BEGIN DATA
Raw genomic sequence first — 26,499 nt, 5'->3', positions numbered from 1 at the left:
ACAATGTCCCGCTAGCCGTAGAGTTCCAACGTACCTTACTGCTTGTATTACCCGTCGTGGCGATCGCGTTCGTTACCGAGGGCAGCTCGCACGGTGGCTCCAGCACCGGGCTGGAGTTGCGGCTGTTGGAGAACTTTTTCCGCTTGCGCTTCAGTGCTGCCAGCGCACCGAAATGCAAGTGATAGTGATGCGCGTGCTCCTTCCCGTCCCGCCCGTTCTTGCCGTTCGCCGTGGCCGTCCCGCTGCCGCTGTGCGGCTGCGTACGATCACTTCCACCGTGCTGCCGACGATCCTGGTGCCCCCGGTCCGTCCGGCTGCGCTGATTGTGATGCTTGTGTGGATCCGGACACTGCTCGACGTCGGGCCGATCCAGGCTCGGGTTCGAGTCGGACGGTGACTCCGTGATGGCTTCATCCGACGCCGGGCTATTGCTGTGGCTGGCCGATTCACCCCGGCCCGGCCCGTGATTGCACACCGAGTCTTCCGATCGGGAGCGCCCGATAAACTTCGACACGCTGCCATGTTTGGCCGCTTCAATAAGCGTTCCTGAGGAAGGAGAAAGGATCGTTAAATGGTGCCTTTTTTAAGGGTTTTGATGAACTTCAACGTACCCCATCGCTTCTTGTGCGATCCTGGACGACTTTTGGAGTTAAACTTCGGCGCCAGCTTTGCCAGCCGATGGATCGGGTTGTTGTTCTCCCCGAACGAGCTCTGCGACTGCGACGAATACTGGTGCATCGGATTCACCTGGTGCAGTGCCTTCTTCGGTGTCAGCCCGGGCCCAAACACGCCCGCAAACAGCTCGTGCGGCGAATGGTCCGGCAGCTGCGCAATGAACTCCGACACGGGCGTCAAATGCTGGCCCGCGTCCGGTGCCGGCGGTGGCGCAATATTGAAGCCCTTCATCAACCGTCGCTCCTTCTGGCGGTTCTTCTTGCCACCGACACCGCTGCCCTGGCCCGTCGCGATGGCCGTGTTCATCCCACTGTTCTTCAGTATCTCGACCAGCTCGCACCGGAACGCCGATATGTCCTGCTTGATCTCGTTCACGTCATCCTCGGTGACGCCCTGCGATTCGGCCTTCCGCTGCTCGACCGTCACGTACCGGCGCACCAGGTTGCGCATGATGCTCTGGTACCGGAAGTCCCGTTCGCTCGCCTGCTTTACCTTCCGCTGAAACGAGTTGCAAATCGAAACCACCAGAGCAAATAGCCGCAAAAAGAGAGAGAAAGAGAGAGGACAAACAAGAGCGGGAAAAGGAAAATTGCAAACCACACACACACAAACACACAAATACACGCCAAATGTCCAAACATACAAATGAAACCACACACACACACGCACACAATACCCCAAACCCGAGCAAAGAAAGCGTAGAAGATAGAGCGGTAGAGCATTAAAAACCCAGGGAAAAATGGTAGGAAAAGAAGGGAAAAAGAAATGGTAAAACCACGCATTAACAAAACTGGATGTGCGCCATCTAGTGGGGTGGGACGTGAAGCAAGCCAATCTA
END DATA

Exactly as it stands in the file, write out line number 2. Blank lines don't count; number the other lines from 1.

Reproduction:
ACAATGTCCCGCTAGCCGTAGAGTTCCAACGTACCTTACTGCTTGTATTACCCGTCGTGGCGATCGCGTTCGTTACCGAGGGCAGCTCGCACGGTGGCTCCAGCACCGGGCTGGAGTTGCGGCTGTTGGAGAACTTTTTCCGCTTGCGCTTCAGTGCTGCCAGCGCACCGAAATGCAAGTGATAGTGATGCGCGTGCTCCTTCCCGTCCCGCCCGTTCTTGCCGTTCGCCGTGGCCGTCCCGCTGCCGCTGTGCGGCTGCGTACGATCACTTCCACCGTGCTGCCGACGATCCTGGTGCCCCCGGTCCGTCCGGCTGCGCTGATTGTGATGCTTGTGTGGATCCGGACACTGCTCGACGTCGGGCCGATCCAGGCTCGGGTTCGAGTCGGACGGTGACTCCGTGATGGCTTCATCCGACGCCGGGCTATTGCTGTGGCTGGCCGATTCACCCCGGCCCGGCCCGTGATTGCACACCGAGTCTTCCGATCGGGAGCGCCCGATAAACTTCGACACGCTGCCATGTTTGGCCGCTTCAATAAGCGTTCCTGAGGAAGGAGAAAGGATCGTTAAATGGTGCCTTTTTTAAGGGTTTTGATGAACTTCAACGTACCCCATCGCTTCTTGTGCGATCCTGGACGACTTTTGGAGTTAAACTTCGGCGCCAGCTTTGCCAGCCGATGGATCGGGTTGTTGTTCTCCCCGAACGAGCTCTGCGACTGCGACGAATACTGGTGCATCGGATTCACCTGGTGCAGTGCCTTCTTCGGTGTCAGCCCGGGCCCAAACACGCCCGCAAACAGCTCGTGCGGCGAATGGTCCGGCAGCTGCGCAATGAACTCCGACACGGGCGTCAAATGCTGGCCCGCGTCCGGTGCCGGCGGTGGCGCAATATTGAAGCCCTTCATCAACCGTCGCTCCTTCTGGCGGTTCTTCTTGCCACCGACACCGCTGCCCTGGCCCGTCGCGATGGCCGTGTTCATCCCACTGTTCTTCAGTATCTCGACCAGCTCGCACCGGAACGCCGATATGTCCTGCTTGATCTCGTTCACGTCATCCTCGGTGACGCCCTGCGATTCGGCCTTCCGCTGCTCGACCGTCACGTACCGGCGCACCAGGTTGCGCATGATGCTCTGGTACCGGAAGTCCCGTTCGCTCGCCTGCTTTACCTTCCGCTGAAACGAGTTGCAAATCGAAACCACCAGAGCAAATAGCCGCAAAAAGAGAGAGAAAGAGAGAGGACAAACAAGAGCGGGAAAAGGAAAATTGCAAACCACACACACACAAACACACAAATACACGCCAAATGTCCAAACATACAAATGAAACCACACACACACACGCACACAATACCCCAAACCCGAGCAAAGAAAGCGTAGAAGATAGAGCGGTAGAGCATTAAAAACCCAGGGAAAAATGGTAGGAAAAGAAGGGAAAAAGAAATGGTAAAACCACGCATTAACAAAACTGGATGTGCGCCATCTAGTGGGGTGGGACGTGAAGCAAGCCAATCTA